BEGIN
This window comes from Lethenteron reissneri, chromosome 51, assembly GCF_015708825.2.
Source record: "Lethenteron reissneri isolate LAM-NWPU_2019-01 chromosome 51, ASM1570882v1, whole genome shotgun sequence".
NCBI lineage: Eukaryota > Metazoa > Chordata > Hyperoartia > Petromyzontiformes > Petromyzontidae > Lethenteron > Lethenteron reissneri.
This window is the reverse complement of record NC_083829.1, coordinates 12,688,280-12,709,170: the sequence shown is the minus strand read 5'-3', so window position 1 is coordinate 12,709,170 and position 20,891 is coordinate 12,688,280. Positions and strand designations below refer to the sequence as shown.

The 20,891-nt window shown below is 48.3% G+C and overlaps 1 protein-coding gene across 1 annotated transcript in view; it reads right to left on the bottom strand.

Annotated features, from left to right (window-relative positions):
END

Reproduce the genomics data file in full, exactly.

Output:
This window comes from Lethenteron reissneri, chromosome 51, assembly GCF_015708825.2.
Source record: "Lethenteron reissneri isolate LAM-NWPU_2019-01 chromosome 51, ASM1570882v1, whole genome shotgun sequence".
NCBI lineage: Eukaryota > Metazoa > Chordata > Hyperoartia > Petromyzontiformes > Petromyzontidae > Lethenteron > Lethenteron reissneri.
This window is the reverse complement of record NC_083829.1, coordinates 12,688,280-12,709,170: the sequence shown is the minus strand read 5'-3', so window position 1 is coordinate 12,709,170 and position 20,891 is coordinate 12,688,280. Positions and strand designations below refer to the sequence as shown.

The 20,891-nt window shown below is 48.3% G+C and overlaps 1 protein-coding gene across 1 annotated transcript in view; it reads right to left on the bottom strand.

Annotated features, from left to right (window-relative positions):